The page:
Researchers have uncovered an ancient "lost city" that was one of the first capitals of the Khmer Empire in Cambodia, according to a new study published by Cambridge University Press. 

Scientists led by the Archeology and Develeopment Fund used laser scanners from airplanes to scan the thick forest canopy that covered the city of Mahendraparvata. The lasers would send out pulses of infrared light, which would hit the ground and bounce back to the aircrapft, allowing researchers to create 3D models of the terrain in the Phnom Kulen plateau.

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"Here, we confirm the hypothesis, based on this accumulated body of evidence, that Mahendraparvata -- the eighth- to ninth-century AD capital of the Khmer Empire -- was located on the Phnom Kulen massif," the report read. The project spanned from 2012 to 2017. 

The research findings revealed a "formally planed, densely inhabited urban core surrounded by an extensive network of low-density neighborhoods." The most unique aspect of the city was that it is arranged in a giant grid.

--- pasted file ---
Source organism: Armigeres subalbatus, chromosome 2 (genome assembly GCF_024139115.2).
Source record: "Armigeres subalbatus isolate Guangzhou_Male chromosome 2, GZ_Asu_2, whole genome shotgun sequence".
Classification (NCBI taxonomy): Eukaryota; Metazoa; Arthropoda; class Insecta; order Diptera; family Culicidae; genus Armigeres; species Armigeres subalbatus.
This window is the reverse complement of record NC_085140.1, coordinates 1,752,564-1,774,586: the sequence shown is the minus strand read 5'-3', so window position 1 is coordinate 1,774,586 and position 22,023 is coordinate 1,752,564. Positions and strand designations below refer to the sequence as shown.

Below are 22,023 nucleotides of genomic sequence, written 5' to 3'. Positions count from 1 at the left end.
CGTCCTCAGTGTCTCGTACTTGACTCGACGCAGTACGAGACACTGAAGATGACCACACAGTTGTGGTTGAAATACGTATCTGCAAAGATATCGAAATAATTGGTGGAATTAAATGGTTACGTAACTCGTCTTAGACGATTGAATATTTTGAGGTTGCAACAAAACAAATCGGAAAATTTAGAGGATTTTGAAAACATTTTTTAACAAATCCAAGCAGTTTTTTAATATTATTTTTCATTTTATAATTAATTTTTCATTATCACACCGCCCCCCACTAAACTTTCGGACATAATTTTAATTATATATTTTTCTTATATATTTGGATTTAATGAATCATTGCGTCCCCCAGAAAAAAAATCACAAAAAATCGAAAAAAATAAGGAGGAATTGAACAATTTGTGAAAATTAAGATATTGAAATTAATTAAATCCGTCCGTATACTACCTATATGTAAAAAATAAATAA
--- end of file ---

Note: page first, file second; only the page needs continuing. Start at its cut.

The format of the city was described as "distinctly urban" in the report. A large-scale water management system that included dams and an unfinished reservoir were also discovered. 

"Even if it was never functional, the reservoir at Mahendraparvata was a prototype for the vast artificial lakes that would become a defining feature of later Angkor," the team wrote.  Angkor was the capital of the Khmer empire after Mahendraparvata.

After the city was abandoned for Angkor, it was likely that any wooden structures decayed, which made it harder to find the city. At it's biggest, the Khmer empire spanned what is now modern day Cambodia, Thailand, Laos and southern Vietnam.